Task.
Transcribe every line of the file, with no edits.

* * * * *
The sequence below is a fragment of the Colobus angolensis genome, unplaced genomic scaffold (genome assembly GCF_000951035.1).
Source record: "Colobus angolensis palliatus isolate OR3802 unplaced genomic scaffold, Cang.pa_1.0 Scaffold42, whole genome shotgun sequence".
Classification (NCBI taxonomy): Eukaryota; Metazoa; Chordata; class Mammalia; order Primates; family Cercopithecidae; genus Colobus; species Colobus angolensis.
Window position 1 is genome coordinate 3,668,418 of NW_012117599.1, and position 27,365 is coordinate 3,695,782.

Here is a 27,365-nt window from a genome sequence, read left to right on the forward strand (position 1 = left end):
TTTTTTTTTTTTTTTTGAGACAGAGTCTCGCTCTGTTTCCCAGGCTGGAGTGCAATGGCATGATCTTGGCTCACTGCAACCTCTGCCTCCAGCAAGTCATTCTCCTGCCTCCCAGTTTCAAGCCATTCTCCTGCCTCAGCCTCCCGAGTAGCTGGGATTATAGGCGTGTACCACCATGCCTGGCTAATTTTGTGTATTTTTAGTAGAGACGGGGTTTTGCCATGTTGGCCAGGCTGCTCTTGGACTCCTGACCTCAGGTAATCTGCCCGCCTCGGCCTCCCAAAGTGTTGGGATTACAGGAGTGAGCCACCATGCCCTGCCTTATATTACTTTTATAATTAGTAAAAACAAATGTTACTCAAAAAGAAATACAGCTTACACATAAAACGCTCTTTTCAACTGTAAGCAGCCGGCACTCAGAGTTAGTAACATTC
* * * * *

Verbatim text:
The sequence below is a fragment of the Colobus angolensis genome, unplaced genomic scaffold (genome assembly GCF_000951035.1).
Source record: "Colobus angolensis palliatus isolate OR3802 unplaced genomic scaffold, Cang.pa_1.0 Scaffold42, whole genome shotgun sequence".
Classification (NCBI taxonomy): Eukaryota; Metazoa; Chordata; class Mammalia; order Primates; family Cercopithecidae; genus Colobus; species Colobus angolensis.
Window position 1 is genome coordinate 3,668,418 of NW_012117599.1, and position 27,365 is coordinate 3,695,782.

Here is a 27,365-nt window from a genome sequence, read left to right on the forward strand (position 1 = left end):
TTTTTTTTTTTTTTTTGAGACAGAGTCTCGCTCTGTTTCCCAGGCTGGAGTGCAATGGCATGATCTTGGCTCACTGCAACCTCTGCCTCCAGCAAGTCATTCTCCTGCCTCCCAGTTTCAAGCCATTCTCCTGCCTCAGCCTCCCGAGTAGCTGGGATTATAGGCGTGTACCACCATGCCTGGCTAATTTTGTGTATTTTTAGTAGAGACGGGGTTTTGCCATGTTGGCCAGGCTGCTCTTGGACTCCTGACCTCAGGTAATCTGCCCGCCTCGGCCTCCCAAAGTGTTGGGATTACAGGAGTGAGCCACCATGCCCTGCCTTATATTACTTTTATAATTAGTAAAAACAAATGTTACTCAAAAAGAAATACAGCTTACACATAAAACGCTCTTTTCAACTGTAAGCAGCCGGCACTCAGAGTTAGTAACATTC